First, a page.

James Steinbach

Using Sass & PostCSS Together

Slides

CSS gets a really bad rap in web development. Some of it is unearned (like snarky comments about “only a front-end developer”), some of it is really criticism about inconsistent browser implementation, and some of it is valid concern about limitations and inconsistencies in CSS itself. No matter where the negative press comes from, the response is the same: we try to solve those problems by improving CSS. Don’t like the fact that there are no loops or logic in CSS? Fix it by using Sass or another preprocessor. Don’t like cross-browser bugs? Fix it by adding Autoprefixer to your workflow. Don’t like limitations? Try to fix it by using not-yet-spec CSS code.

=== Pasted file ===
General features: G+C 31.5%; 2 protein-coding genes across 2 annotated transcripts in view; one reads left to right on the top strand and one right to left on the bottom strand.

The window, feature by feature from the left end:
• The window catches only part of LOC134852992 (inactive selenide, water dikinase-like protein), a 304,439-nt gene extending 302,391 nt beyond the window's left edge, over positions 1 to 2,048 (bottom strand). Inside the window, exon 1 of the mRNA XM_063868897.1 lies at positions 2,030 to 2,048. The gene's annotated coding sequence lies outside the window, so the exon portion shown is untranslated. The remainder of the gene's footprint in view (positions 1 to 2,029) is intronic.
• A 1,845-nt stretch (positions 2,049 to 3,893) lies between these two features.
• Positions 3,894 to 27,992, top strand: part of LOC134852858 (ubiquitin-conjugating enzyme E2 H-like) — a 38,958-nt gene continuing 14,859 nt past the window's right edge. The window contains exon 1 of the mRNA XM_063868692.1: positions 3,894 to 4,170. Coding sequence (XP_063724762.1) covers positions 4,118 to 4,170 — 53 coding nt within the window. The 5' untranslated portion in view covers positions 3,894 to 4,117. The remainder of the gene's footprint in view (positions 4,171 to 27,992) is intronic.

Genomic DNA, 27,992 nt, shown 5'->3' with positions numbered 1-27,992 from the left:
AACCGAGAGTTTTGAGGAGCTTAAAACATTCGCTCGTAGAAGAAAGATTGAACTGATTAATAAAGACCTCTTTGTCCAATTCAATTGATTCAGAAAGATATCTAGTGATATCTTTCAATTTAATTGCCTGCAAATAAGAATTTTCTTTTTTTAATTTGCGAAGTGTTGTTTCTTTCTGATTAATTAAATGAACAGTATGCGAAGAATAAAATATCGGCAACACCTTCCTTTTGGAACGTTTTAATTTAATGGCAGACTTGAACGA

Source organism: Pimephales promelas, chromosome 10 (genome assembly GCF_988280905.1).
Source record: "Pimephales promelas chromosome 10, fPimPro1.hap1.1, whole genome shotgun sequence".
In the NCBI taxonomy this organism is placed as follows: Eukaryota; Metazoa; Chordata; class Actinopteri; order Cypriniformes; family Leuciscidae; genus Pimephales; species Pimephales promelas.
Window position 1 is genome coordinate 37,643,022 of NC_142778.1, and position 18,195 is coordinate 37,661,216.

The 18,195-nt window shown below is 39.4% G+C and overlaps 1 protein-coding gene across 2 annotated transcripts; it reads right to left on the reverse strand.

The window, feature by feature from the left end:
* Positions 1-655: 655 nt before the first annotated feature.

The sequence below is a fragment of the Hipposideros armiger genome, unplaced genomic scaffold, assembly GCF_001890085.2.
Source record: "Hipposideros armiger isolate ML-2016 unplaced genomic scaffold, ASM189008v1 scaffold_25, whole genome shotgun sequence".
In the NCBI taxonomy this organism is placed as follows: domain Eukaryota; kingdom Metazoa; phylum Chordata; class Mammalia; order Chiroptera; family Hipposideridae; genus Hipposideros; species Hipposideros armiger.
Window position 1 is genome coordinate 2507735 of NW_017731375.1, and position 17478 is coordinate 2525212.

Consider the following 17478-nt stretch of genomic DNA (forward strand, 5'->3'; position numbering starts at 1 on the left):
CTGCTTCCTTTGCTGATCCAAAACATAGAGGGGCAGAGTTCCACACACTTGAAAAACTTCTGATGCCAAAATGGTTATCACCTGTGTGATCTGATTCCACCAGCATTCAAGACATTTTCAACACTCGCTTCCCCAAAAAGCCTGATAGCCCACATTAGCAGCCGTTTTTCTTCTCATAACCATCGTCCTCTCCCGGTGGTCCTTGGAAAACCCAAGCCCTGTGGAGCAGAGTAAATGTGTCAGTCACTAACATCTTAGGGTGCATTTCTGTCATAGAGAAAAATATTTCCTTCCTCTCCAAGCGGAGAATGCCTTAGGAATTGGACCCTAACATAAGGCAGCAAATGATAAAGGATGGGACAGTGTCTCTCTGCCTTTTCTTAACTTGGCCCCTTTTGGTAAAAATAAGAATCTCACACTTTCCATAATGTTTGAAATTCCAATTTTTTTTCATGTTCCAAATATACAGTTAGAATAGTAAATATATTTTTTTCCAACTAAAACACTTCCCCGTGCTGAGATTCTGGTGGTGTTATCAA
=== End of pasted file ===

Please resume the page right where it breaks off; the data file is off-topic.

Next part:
PostCSS is a tool that tries to fix CSS in multiple ways. It can process Sass-like syntax; it can fix vendor-prefixes, it can almost make pre-spec CSS possible. It’s getting a lot of attention now, so it’s important for us to know how we can use it.

PostCSS is a powerful tool and it can be a fantastic complement to the preprocessor you’ve already got in your workflow. I believe it’s best to use Sass, Less, or Stylus for compiling any non-CSS to CSS, and to use PostCSS to turn valid CSS into better CSS. There are a few concerns to keep in mind as you integrate PostCSS into your toolkit. As much as possible, only process valid CSS with it and be careful about relying on its ability to emulate non-implemented syntax.

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